One point of the piece critics have failed to understand is that much of Jay-Z’s work over the past several years has been making the case that hip hop deserves to be treated with the kind of critical analysis and respect that high brow performance art like Abramovic’s work is. In Jay-Z’s memoir Decoded he makes the case that any great MC’s work is poetry, and deserves to be treated as such, and not disregarded with a casual listen. “Since rap is poetry, and a good MC is a good poet, you can't just half-listen to a song once and think you've got it,” writes Jay-Z.
Jay-Z takes this misunderstanding of hip hop even further, “Being misunderstood is a badge of honour in rap. Growing up as a black kid from the projects, you can spend your whole life being misunderstood, followed around stores, looked at funny, accused of crimes you didn't commit – until you realise, one day, it's not about you. It's about perceptions people had long before you even walked onto the scene.” Jay-Z not only calls out critics who dismiss hip hop’s cultural relevance, but he makes it clear that he feels this phenomenon is happening because of hip hop’s roots in low income African American communities.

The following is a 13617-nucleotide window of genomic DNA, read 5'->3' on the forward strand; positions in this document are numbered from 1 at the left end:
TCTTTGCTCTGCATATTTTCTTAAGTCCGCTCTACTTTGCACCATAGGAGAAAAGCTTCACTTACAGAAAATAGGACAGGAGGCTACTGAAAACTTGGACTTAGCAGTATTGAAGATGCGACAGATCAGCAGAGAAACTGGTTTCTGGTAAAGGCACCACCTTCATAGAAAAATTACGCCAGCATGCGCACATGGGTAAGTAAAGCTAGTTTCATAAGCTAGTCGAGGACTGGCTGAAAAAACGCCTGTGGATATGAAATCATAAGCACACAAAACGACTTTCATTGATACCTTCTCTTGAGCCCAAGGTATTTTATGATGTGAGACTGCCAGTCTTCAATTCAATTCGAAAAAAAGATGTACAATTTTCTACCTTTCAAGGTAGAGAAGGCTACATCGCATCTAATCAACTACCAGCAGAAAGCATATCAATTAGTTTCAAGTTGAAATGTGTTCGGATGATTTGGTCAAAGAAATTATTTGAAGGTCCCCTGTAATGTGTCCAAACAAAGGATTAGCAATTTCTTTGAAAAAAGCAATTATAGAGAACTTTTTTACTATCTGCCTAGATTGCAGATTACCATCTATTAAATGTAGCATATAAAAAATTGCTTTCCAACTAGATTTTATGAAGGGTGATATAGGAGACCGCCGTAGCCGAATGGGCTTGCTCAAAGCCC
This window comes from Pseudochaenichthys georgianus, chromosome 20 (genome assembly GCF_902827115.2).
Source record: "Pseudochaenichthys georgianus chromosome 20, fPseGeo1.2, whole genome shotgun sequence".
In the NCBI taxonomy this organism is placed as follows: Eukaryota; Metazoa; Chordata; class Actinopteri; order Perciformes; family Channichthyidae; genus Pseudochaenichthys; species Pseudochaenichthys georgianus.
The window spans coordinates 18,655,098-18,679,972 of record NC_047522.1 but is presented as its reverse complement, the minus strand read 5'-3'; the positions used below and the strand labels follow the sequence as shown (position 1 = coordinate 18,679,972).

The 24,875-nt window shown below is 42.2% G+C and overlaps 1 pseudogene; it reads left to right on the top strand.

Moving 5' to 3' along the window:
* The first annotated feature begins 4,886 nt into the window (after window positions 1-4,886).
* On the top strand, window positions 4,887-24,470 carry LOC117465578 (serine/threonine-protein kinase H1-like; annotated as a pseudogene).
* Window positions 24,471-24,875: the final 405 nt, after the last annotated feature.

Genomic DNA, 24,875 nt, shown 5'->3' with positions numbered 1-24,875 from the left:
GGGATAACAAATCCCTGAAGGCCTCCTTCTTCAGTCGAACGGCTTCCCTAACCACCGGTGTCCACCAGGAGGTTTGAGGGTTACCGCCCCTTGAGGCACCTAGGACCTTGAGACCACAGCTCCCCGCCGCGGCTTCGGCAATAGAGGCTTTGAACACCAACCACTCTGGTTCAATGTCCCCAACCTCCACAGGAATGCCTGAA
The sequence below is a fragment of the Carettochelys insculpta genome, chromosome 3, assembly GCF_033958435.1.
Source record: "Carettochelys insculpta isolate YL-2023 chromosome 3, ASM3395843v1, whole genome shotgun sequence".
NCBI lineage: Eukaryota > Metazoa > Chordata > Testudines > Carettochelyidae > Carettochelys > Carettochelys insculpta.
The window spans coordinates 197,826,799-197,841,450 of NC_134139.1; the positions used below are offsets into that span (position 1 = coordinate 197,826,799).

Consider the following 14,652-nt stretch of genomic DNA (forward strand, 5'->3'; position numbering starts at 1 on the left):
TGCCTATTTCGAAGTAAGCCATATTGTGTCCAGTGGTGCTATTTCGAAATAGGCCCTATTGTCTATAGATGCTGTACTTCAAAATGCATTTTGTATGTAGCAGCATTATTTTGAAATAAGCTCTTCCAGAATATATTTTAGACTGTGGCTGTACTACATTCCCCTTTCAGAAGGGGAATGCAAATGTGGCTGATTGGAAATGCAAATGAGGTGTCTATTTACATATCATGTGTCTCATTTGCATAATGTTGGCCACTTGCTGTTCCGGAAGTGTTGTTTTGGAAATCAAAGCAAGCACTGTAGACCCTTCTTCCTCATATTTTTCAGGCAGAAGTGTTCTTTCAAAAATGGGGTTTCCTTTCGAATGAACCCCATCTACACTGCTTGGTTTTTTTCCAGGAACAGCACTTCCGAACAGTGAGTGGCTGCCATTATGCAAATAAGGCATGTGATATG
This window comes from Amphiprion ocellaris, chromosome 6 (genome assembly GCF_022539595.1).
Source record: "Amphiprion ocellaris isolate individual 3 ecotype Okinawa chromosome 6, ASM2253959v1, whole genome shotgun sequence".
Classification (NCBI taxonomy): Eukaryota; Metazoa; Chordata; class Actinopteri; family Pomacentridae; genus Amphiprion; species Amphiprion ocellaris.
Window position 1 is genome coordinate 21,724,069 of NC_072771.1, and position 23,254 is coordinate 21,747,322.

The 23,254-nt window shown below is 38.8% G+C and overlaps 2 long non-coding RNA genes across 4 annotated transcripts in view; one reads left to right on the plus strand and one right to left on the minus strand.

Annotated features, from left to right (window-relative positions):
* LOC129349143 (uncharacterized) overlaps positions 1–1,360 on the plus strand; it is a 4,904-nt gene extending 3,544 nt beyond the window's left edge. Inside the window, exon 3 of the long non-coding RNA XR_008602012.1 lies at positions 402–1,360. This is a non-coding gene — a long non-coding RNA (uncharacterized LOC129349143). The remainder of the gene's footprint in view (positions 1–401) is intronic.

By placing himself on this stage with Abramovic, Jay demands that you give his work the same level of analysis as you would hers. He is asking, if this woman can cut herself, whip herself and allow an audience member to put a gun to her head and have you accept it as art worthy of critical analysis, then why can’t his words be worthy of the same reverence and analysis, even if he uses profanity, or discuss his role in the drug trade?
Jay-Z has many times expressed the feeling that he is not wanted or welcomed in the economic arena he has entered by achivement. Two examples of this come in "Diamond’s Are Forever" (“It’s true/how society don’t want me to move/into the penthouse building with spectacular views/they’re like he’s a menace/he could never be a tenant) and "Somewhere In America" (“New Money/They looking down on me/Blue bloods they are trying to clown on me"). In appearing on stage with Abramovic, Jay-Z declares that he belong here. He belongs here as a legitimate artist, whose work is deserving of serious consideration and criticism, and he belongs here as an African American man among some of Manhattan’s most elite, in a setting where I can both make art and afford to buy it. “I just want a Picasso baby, in my casa, no my castle.”